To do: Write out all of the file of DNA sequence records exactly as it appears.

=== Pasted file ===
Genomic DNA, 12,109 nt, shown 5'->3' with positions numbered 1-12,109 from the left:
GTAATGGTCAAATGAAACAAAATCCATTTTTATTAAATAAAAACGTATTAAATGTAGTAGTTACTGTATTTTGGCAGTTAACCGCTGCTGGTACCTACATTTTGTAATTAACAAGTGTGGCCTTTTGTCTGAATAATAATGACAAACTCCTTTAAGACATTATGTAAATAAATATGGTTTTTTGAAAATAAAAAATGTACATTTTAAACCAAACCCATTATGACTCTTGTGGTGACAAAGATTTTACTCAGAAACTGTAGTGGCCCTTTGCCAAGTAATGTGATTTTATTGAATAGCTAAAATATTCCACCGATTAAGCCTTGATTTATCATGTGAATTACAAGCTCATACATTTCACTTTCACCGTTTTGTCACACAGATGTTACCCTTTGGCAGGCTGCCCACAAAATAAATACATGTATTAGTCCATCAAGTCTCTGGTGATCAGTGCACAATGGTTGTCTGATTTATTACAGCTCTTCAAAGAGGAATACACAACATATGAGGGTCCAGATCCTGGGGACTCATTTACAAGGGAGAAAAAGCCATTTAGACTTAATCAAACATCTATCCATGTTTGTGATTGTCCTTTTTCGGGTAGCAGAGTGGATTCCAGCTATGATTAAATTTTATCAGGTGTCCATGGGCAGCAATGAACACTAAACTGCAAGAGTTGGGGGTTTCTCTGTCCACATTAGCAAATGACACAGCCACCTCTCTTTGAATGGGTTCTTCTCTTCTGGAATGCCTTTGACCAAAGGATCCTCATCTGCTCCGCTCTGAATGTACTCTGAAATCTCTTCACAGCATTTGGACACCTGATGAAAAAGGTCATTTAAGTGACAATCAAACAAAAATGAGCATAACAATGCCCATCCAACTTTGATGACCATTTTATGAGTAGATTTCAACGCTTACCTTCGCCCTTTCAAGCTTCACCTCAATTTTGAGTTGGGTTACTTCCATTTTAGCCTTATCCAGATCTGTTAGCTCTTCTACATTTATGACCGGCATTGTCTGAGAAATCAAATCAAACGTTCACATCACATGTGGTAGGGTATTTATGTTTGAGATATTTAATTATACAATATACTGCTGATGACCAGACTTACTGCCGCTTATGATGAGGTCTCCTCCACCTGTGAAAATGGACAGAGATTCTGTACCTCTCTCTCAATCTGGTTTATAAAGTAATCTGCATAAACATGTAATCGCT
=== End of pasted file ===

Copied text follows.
Genomic DNA, 12,109 nt, shown 5'->3' with positions numbered 1-12,109 from the left:
GTAATGGTCAAATGAAACAAAATCCATTTTTATTAAATAAAAACGTATTAAATGTAGTAGTTACTGTATTTTGGCAGTTAACCGCTGCTGGTACCTACATTTTGTAATTAACAAGTGTGGCCTTTTGTCTGAATAATAATGACAAACTCCTTTAAGACATTATGTAAATAAATATGGTTTTTTGAAAATAAAAAATGTACATTTTAAACCAAACCCATTATGACTCTTGTGGTGACAAAGATTTTACTCAGAAACTGTAGTGGCCCTTTGCCAAGTAATGTGATTTTATTGAATAGCTAAAATATTCCACCGATTAAGCCTTGATTTATCATGTGAATTACAAGCTCATACATTTCACTTTCACCGTTTTGTCACACAGATGTTACCCTTTGGCAGGCTGCCCACAAAATAAATACATGTATTAGTCCATCAAGTCTCTGGTGATCAGTGCACAATGGTTGTCTGATTTATTACAGCTCTTCAAAGAGGAATACACAACATATGAGGGTCCAGATCCTGGGGACTCATTTACAAGGGAGAAAAAGCCATTTAGACTTAATCAAACATCTATCCATGTTTGTGATTGTCCTTTTTCGGGTAGCAGAGTGGATTCCAGCTATGATTAAATTTTATCAGGTGTCCATGGGCAGCAATGAACACTAAACTGCAAGAGTTGGGGGTTTCTCTGTCCACATTAGCAAATGACACAGCCACCTCTCTTTGAATGGGTTCTTCTCTTCTGGAATGCCTTTGACCAAAGGATCCTCATCTGCTCCGCTCTGAATGTACTCTGAAATCTCTTCACAGCATTTGGACACCTGATGAAAAAGGTCATTTAAGTGACAATCAAACAAAAATGAGCATAACAATGCCCATCCAACTTTGATGACCATTTTATGAGTAGATTTCAACGCTTACCTTCGCCCTTTCAAGCTTCACCTCAATTTTGAGTTGGGTTACTTCCATTTTAGCCTTATCCAGATCTGTTAGCTCTTCTACATTTATGACCGGCATTGTCTGAGAAATCAAATCAAACGTTCACATCACATGTGGTAGGGTATTTATGTTTGAGATATTTAATTATACAATATACTGCTGATGACCAGACTTACTGCCGCTTATGATGAGGTCTCCTCCACCTGTGAAAATGGACAGAGATTCTGTACCTCTCTCTCAATCTGGTTTATAAAGTAATCTGCATAAACATGTAATCGCT